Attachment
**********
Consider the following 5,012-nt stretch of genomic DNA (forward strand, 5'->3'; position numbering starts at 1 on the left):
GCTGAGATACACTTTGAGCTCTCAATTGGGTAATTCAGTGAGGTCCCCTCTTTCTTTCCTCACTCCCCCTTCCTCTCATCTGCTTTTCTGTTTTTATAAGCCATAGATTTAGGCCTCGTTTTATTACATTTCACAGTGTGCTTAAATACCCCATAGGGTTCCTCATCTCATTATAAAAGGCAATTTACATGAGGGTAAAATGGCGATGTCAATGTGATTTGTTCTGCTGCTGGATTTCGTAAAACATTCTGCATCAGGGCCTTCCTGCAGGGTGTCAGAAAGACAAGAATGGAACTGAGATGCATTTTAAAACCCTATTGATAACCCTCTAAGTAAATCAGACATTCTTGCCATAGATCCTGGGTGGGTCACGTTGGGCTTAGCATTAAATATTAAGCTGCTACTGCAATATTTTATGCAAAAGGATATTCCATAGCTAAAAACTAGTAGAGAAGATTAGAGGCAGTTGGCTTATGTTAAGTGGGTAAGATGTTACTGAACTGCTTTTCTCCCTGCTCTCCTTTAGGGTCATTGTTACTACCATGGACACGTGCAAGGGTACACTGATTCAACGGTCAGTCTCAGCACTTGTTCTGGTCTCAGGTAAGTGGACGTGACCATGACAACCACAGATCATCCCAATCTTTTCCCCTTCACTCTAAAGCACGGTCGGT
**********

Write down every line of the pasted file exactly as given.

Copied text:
Consider the following 5,012-nt stretch of genomic DNA (forward strand, 5'->3'; position numbering starts at 1 on the left):
GCTGAGATACACTTTGAGCTCTCAATTGGGTAATTCAGTGAGGTCCCCTCTTTCTTTCCTCACTCCCCCTTCCTCTCATCTGCTTTTCTGTTTTTATAAGCCATAGATTTAGGCCTCGTTTTATTACATTTCACAGTGTGCTTAAATACCCCATAGGGTTCCTCATCTCATTATAAAAGGCAATTTACATGAGGGTAAAATGGCGATGTCAATGTGATTTGTTCTGCTGCTGGATTTCGTAAAACATTCTGCATCAGGGCCTTCCTGCAGGGTGTCAGAAAGACAAGAATGGAACTGAGATGCATTTTAAAACCCTATTGATAACCCTCTAAGTAAATCAGACATTCTTGCCATAGATCCTGGGTGGGTCACGTTGGGCTTAGCATTAAATATTAAGCTGCTACTGCAATATTTTATGCAAAAGGATATTCCATAGCTAAAAACTAGTAGAGAAGATTAGAGGCAGTTGGCTTATGTTAAGTGGGTAAGATGTTACTGAACTGCTTTTCTCCCTGCTCTCCTTTAGGGTCATTGTTACTACCATGGACACGTGCAAGGGTACACTGATTCAACGGTCAGTCTCAGCACTTGTTCTGGTCTCAGGTAAGTGGACGTGACCATGACAACCACAGATCATCCCAATCTTTTCCCCTTCACTCTAAAGCACGGTCGGT